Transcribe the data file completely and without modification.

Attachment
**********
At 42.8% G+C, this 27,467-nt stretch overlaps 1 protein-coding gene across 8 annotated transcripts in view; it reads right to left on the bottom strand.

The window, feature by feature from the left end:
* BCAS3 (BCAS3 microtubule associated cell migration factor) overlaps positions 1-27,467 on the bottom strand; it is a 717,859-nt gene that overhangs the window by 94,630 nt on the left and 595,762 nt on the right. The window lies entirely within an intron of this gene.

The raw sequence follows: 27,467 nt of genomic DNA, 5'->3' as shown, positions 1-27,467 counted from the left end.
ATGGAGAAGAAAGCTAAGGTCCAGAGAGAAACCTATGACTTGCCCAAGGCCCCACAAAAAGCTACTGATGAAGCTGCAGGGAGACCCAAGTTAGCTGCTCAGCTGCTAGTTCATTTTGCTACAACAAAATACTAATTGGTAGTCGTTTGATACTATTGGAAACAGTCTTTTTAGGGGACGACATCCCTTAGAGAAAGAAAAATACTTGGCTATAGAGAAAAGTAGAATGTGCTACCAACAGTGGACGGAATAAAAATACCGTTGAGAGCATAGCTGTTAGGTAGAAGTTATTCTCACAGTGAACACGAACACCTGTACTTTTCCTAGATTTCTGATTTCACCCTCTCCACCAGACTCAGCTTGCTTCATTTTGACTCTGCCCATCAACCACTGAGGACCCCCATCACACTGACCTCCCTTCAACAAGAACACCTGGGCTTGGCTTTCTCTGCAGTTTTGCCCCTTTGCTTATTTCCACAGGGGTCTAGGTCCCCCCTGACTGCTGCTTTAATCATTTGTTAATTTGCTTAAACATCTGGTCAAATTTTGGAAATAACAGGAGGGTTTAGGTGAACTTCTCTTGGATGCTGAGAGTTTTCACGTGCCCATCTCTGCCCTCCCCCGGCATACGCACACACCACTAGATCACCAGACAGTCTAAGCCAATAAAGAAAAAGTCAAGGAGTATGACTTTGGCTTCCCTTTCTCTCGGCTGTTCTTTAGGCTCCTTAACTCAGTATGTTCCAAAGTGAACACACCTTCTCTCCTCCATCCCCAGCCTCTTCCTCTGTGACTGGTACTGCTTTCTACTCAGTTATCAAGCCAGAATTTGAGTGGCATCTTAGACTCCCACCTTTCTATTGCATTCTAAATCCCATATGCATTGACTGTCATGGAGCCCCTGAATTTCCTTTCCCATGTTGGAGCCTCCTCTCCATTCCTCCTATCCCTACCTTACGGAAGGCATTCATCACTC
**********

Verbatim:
At 42.8% G+C, this 27,467-nt stretch overlaps 1 protein-coding gene across 8 annotated transcripts in view; it reads right to left on the bottom strand.

The window, feature by feature from the left end:
* BCAS3 (BCAS3 microtubule associated cell migration factor) overlaps positions 1-27,467 on the bottom strand; it is a 717,859-nt gene that overhangs the window by 94,630 nt on the left and 595,762 nt on the right. The window lies entirely within an intron of this gene.

The raw sequence follows: 27,467 nt of genomic DNA, 5'->3' as shown, positions 1-27,467 counted from the left end.
ATGGAGAAGAAAGCTAAGGTCCAGAGAGAAACCTATGACTTGCCCAAGGCCCCACAAAAAGCTACTGATGAAGCTGCAGGGAGACCCAAGTTAGCTGCTCAGCTGCTAGTTCATTTTGCTACAACAAAATACTAATTGGTAGTCGTTTGATACTATTGGAAACAGTCTTTTTAGGGGACGACATCCCTTAGAGAAAGAAAAATACTTGGCTATAGAGAAAAGTAGAATGTGCTACCAACAGTGGACGGAATAAAAATACCGTTGAGAGCATAGCTGTTAGGTAGAAGTTATTCTCACAGTGAACACGAACACCTGTACTTTTCCTAGATTTCTGATTTCACCCTCTCCACCAGACTCAGCTTGCTTCATTTTGACTCTGCCCATCAACCACTGAGGACCCCCATCACACTGACCTCCCTTCAACAAGAACACCTGGGCTTGGCTTTCTCTGCAGTTTTGCCCCTTTGCTTATTTCCACAGGGGTCTAGGTCCCCCCTGACTGCTGCTTTAATCATTTGTTAATTTGCTTAAACATCTGGTCAAATTTTGGAAATAACAGGAGGGTTTAGGTGAACTTCTCTTGGATGCTGAGAGTTTTCACGTGCCCATCTCTGCCCTCCCCCGGCATACGCACACACCACTAGATCACCAGACAGTCTAAGCCAATAAAGAAAAAGTCAAGGAGTATGACTTTGGCTTCCCTTTCTCTCGGCTGTTCTTTAGGCTCCTTAACTCAGTATGTTCCAAAGTGAACACACCTTCTCTCCTCCATCCCCAGCCTCTTCCTCTGTGACTGGTACTGCTTTCTACTCAGTTATCAAGCCAGAATTTGAGTGGCATCTTAGACTCCCACCTTTCTATTGCATTCTAAATCCCATATGCATTGACTGTCATGGAGCCCCTGAATTTCCTTTCCCATGTTGGAGCCTCCTCTCCATTCCTCCTATCCCTACCTTACGGAAGGCATTCATCACTC